Easton in Northampton County, Pennsylvania — The American Northeast (Mid-Atlantic)
Christopher Columbus Statue
A significant contribution by the Italian immigrants to Easton is this statue of Christopher Columbus, purposely located here at the city's waterfront. The statue was dedicated in a daylong celebration on December 14, 1930. This magnificent bronze statue was unveiled in front of a large crowd with music and speeches by prominent guests.
During the worst Depression experienced by America the Italian-American community raised $13,000 for the nine foot tall statue sculpted by noted Philadelphia sculptor Giuseppe Donato. It is said that some took out second mortgages on their homes to help the cause.
The participants gathered at the Italian Home on South Fifth Street and marched in procession to the site. Eight Italian organizations participated. Today two of these societies still exist – the Holy Cross Society whose members are descendants from Santo Stefano diCamastra, Sicily and the San Placido Society whose descendants are from Castel diLucio, Sicily. A concert and banquet followed at the Orpheum Theatre.
The statue was re-dedicated in honor of the 500th Anniversary of the landing in the Americas
Karl Stirner Arts Trail
City of Easton, Pennsylvania
Topics. This historical marker is listed in these topic lists: Arts, Letters, Music • Fraternal or Sororal Organizations • Landmarks • Man-Made Features.
Location. 40° 41.525′ N, 75° 12.31′ W. Marker is in Easton, Pennsylvania, in Northampton County. Marker is at the intersection of Larry Holmes Drive (Pennsylvania Route 611) and Church Street, on the right when traveling north on Larry Holmes Drive. Marker is located beside the sidewalk, in Easton's Riverside Park, overlooking the subject Christopher Columbus Statue. Touch for map. Marker is in this post office area: Easton PA 18042, United States of America. Touch for directions.
Other nearby markers. At least 8 other markers are within walking distance of this marker. Connecting Communities Across the Delaware River (within shouting distance of this marker); Northampton Street Bridge (about 300 feet away, measured in a direct line); Dr. Florence Seibert (about 600 feet away); David Martin's Ferry (approx. 0.2 miles away); Lafayette College Founding (approx. 0.2 miles away); Worshipping, Learning, Healing, Peacemaking (approx. 0.2 miles away); The Great Square (approx. 0.2 miles away); Millionaire's Row (approx. 0.2 miles away). Touch for a list and map of all markers in Easton.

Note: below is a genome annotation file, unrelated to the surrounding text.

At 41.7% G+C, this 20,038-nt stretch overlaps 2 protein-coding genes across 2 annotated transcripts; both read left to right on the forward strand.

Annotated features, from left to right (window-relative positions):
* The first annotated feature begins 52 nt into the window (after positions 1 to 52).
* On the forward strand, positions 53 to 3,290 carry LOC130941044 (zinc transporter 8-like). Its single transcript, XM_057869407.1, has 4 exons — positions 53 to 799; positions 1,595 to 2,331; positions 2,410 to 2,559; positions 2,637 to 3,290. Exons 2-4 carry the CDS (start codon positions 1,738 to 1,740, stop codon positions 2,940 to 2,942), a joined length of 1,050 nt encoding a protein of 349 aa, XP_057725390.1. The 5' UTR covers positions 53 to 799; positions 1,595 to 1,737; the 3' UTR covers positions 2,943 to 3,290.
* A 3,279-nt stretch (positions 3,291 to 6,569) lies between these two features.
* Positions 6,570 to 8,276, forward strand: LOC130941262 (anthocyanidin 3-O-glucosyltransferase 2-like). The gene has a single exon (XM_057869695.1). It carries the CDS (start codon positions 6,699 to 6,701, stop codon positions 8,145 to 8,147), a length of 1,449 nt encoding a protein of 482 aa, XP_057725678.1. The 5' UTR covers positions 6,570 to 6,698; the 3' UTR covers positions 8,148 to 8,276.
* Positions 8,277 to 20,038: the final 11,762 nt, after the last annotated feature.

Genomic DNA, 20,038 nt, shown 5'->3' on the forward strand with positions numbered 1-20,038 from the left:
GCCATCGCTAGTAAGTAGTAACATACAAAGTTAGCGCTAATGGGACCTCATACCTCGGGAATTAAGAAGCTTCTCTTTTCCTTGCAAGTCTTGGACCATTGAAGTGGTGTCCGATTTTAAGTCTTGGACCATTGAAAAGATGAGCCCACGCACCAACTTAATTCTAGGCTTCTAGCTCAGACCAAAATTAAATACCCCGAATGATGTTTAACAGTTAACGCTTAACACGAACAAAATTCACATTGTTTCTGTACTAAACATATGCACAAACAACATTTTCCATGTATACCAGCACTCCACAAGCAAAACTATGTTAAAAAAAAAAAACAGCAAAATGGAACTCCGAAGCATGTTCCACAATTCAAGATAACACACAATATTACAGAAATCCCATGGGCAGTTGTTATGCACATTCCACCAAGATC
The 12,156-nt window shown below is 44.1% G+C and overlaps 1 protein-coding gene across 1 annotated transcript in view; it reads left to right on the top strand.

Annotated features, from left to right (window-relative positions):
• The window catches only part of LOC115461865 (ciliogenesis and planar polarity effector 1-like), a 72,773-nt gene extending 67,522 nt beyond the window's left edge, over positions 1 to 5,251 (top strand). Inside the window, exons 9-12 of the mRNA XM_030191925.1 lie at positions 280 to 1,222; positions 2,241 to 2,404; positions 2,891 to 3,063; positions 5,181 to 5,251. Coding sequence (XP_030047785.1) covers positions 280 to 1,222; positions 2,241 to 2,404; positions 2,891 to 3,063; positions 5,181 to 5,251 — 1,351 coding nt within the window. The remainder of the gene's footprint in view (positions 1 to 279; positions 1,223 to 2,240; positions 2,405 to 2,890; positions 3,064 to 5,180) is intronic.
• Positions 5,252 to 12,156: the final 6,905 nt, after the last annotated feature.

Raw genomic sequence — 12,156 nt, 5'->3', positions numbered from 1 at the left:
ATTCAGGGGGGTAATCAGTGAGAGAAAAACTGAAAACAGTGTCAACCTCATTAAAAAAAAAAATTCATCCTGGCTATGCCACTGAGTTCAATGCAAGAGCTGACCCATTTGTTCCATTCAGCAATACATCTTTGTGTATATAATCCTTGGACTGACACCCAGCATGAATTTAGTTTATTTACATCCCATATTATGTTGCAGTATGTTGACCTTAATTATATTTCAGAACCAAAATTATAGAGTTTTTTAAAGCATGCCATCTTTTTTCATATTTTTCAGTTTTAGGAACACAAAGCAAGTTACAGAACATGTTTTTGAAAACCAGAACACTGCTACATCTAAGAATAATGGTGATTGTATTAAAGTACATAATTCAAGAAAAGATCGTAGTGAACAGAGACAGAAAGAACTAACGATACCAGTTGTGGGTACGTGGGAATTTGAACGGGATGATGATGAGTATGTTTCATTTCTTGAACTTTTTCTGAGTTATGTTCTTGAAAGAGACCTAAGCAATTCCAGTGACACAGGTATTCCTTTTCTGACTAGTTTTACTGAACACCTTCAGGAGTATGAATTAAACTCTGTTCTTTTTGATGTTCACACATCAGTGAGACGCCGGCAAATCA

More about this marker. Marker is included in Easton's "Karl Stirner Arts Trail" series.
Also see . . .
1. Christopher Columbus Monument (Easton, Pennsylvania).
(This link includes details of the inscriptions on the statue.) The imposing sculpture of Christopher Columbus in Easton means a lot to many of the area's Italian-Americans. Their forefathers erected the statue in December 1930, honoring the Italian navigator and explorer once credited with discovering the New World in 1492. Each year for almost 70 years, the proud, majestic-looking, bronze figure is rededicated around Columbus Day, Oct. 12, to honor Columbus by those faithful to the tradition. (Submitted on March 5, 2018, by Cosmos Mariner of Cape Canaveral, Florida.)
2. Born amid KKK backlash, Columbus statue endures.
In September 1928, the leaders of one of Easton's burgeoning immigrant communities met in their usual gathering place, the Italian Home on South Fifth Street, to talk about raising money for a gift for their new city. Plans would soon unravel under attacks from the Ku Klux Klan and other groups who labeled Columbus an "alien" and insisted that a statue of him "should not be placed on an American school ground." Though struggling to raise the money for the statue, the Columbus committee continued its quest and eventually found allies on City Council. On Aug. 5, 1930, the council granted permission to put a statue in Riverside Park. (Submitted on March 5, 2018, by Cosmos Mariner of Cape Canaveral, Florida.)
3. Giuseppe Donato.
Born in Italy in 1881, Giuseppe Donato came to America at the age of ten, and by the time of his death established himself as a noted sculptor and recognized figure in the Philadelphia art community. Receiving a city scholarship, Donato studied at the Pennsylvania Academy of Arts from 1897 to 1903. He also studied modeling and architecture at the Philadelphia Museum of Art School, which operated at that time as the Pennsylvania Museum and School of Industrial Art. (Submitted on March 5, 2018, by Cosmos Mariner of Cape Canaveral, Florida.)
Credits. This page was last revised on March 8, 2018. It was originally submitted on March 5, 2018, by Cosmos Mariner of Cape Canaveral, Florida. This page has been viewed 145 times since then and 21 times this year. Photos: 1, 2, 3, 4, 5. submitted on March 5, 2018, by Cosmos Mariner of Cape Canaveral, Florida. • Bill Pfingsten was the editor who published this page.